Rising numbers of illegal immigrants from Mexico and Central America are streaming into Texas to give birth
Doctors and health officials say they are overwhelmed by both the new arrivals and those immigrant mothers who already are in the state. Even Houston's feeling the pinch. An estimated 70 percent to 80 percent of the 10,587 births at Ben Taub General Hospital and Lyndon B. Johnson General Hospital last year were to undocumented immigrants, administrators say.
Also feeling the strain is Starr County, an already poor South Texas county that has the region's only taxpayer-supported hospital district.
Immigrants "want a U.S.-born baby" and know that emergency room staffers don't collect any money up front, said Dr. Mario Rodriguez, an obstetrician in Starr County.
"The word is out: Come to Starr County and get delivered for free. Why pay $1,000 in Mexico when you can get it for free?" Rodriguez said.
"When we are separated only by the distance of the river, it's easy to do," Starr County hospital administrator Thalia Muñoz said. "It's gotten worse, and it's because the economy in Mexico is not good and because we provide all these benefits."
Unfortunately, doctors say, Starr County isn't alone.
"Our little snapshot is duplicated in all the municipalities between here and California," said Tony Falcon, a Rio Grande City physician who was appointed to the U.S.-Mexico Border Health Commission in April. "What you see here is what is happening in Brownsville, McAllen, El Paso and San Diego."
He operates a private family clinic and delivers babies at the Starr County hospital. About a third of his deliveries are what he calls "walk-ins" — mothers in labor showing up at the ER.
"Obviously, it has a huge impact on patient health and the kind of health care that's provided," Falcon said. "You don't get the kind of prenatal care you should get."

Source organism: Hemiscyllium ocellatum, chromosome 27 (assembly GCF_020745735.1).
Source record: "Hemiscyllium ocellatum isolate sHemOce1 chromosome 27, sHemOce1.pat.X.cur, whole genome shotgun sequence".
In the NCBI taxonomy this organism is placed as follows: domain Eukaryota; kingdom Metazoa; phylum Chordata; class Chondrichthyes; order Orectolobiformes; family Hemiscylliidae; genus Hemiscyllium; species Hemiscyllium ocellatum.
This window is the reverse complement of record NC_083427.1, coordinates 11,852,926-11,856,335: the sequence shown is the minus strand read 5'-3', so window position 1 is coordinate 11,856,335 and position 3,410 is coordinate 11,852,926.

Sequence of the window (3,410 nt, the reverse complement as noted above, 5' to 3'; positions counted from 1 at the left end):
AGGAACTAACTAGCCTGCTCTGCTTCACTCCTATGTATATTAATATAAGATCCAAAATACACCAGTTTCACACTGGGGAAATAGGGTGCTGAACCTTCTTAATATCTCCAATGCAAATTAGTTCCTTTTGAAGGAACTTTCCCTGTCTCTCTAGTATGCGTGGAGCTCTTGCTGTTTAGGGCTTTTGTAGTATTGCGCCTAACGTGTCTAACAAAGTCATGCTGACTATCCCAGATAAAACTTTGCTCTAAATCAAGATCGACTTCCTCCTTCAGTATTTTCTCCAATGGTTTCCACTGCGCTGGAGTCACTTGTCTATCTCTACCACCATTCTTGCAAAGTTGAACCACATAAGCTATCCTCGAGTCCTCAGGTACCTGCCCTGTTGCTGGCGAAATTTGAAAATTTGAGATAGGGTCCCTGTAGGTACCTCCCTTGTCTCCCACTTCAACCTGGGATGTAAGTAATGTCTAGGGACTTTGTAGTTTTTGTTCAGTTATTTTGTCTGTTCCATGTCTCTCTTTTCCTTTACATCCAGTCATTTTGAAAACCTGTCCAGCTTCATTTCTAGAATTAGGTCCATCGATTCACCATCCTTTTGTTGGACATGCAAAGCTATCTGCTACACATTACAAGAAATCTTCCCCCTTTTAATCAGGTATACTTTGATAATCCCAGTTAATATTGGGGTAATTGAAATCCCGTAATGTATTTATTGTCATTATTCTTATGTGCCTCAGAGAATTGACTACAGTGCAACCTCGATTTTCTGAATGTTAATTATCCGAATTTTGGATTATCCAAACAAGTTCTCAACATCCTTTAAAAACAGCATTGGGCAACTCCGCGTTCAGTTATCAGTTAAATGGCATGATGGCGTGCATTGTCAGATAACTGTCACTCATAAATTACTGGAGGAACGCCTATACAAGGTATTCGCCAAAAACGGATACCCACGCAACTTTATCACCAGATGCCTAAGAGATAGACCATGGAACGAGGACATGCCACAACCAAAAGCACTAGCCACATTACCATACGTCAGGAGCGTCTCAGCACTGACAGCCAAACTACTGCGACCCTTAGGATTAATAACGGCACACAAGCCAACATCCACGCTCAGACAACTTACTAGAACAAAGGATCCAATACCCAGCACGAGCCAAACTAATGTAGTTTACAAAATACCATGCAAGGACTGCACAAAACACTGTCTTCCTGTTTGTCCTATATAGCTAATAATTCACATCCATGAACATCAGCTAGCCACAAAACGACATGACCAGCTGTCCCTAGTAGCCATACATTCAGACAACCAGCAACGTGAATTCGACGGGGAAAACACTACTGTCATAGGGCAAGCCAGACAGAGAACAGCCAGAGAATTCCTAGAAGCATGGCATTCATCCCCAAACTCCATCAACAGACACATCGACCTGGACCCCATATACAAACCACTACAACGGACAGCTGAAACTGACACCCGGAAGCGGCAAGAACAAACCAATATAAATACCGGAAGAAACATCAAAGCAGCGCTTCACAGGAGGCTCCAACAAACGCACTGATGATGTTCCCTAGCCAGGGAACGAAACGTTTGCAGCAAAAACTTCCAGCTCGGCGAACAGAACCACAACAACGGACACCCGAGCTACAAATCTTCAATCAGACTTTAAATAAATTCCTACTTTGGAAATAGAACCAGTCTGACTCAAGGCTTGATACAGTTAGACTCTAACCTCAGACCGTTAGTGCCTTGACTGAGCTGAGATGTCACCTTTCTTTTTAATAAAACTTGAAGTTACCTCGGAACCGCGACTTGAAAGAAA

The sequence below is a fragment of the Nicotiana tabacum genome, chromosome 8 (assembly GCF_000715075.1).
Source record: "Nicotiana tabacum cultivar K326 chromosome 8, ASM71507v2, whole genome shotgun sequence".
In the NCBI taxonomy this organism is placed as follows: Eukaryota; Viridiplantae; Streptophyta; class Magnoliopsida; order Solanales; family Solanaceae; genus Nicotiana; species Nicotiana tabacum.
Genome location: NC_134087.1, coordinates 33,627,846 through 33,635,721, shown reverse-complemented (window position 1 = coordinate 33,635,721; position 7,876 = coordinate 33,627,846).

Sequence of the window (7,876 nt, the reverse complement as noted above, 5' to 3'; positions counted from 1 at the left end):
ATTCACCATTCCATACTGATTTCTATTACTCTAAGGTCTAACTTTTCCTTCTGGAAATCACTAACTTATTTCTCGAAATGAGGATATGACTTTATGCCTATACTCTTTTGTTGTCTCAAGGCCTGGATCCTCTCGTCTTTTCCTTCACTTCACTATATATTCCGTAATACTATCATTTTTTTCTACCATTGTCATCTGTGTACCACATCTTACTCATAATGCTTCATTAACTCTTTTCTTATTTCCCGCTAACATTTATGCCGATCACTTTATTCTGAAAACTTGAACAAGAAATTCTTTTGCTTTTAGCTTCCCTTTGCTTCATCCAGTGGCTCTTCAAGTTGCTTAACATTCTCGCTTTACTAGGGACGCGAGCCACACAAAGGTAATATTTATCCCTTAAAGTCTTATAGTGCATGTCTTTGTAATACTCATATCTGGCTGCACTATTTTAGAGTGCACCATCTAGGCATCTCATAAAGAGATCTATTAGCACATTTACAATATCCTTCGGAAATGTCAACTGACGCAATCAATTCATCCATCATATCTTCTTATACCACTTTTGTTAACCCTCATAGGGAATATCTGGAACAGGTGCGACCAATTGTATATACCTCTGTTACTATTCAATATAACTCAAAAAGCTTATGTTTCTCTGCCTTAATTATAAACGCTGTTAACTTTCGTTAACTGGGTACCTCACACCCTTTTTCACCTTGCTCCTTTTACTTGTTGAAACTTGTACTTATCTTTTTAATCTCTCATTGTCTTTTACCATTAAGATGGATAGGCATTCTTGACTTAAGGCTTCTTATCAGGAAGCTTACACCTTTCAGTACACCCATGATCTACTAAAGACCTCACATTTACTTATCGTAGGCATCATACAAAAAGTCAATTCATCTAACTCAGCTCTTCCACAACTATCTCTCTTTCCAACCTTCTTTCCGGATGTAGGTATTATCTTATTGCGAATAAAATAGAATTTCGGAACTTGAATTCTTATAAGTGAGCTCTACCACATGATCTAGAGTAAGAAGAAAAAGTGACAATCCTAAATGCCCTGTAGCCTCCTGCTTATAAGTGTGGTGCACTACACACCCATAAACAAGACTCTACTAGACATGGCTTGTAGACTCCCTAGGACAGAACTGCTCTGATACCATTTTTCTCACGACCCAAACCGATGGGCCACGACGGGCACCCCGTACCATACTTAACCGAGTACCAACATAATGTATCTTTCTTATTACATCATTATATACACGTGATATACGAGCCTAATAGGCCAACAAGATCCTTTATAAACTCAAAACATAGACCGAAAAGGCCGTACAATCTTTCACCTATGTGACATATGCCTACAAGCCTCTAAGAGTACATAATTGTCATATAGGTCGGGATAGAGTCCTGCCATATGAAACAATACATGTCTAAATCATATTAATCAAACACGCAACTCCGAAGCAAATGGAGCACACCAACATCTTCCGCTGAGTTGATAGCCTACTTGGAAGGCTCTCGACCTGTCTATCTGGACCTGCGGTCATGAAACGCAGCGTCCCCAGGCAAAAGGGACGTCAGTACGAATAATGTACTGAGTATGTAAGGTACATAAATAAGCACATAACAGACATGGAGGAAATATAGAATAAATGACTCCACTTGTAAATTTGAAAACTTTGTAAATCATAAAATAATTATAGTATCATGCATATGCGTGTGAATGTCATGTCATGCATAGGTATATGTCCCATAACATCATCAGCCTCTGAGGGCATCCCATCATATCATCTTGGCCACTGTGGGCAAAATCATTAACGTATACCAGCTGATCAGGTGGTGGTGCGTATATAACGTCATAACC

Immigration-control advocates regard the U.S.-born infants as "anchor babies" because they give their undocumented parents and relatives a way to petition for citizenship. They estimate that 360,000 of these babies are born in the U.S. every year and warn that the numbers are rising.
Once parents have an "anchor baby," they become more difficult to deport, said Jack Martin, a spokesman for the Federation for American Immigration Reform, a lobby organization in Washington, D.C.
"It's a fairly big factor in complicating the removal of illegal aliens," Martin said. "Illegal aliens know that and, to some extent, we think they're being influenced into having children as soon as they get into the U.S. to complicate their removal."
Some lawmakers want to begin denying citizenship to babies born to illegal immigrants.
Birthright citizenship, as it is known, has been in force since the approval of the Constitution's 14th Amendment in 1868. But several bills under consideration in Congress would abolish the longstanding federal policy. Sponsors include U.S. Reps. Ron Paul, R-Lake Jackson, and Nathan Deal, R-Ga.
In a largely symbolic move, the Michigan House of Representatives voted overwhelmingly on Sept. 8 to end birthright citizenship.
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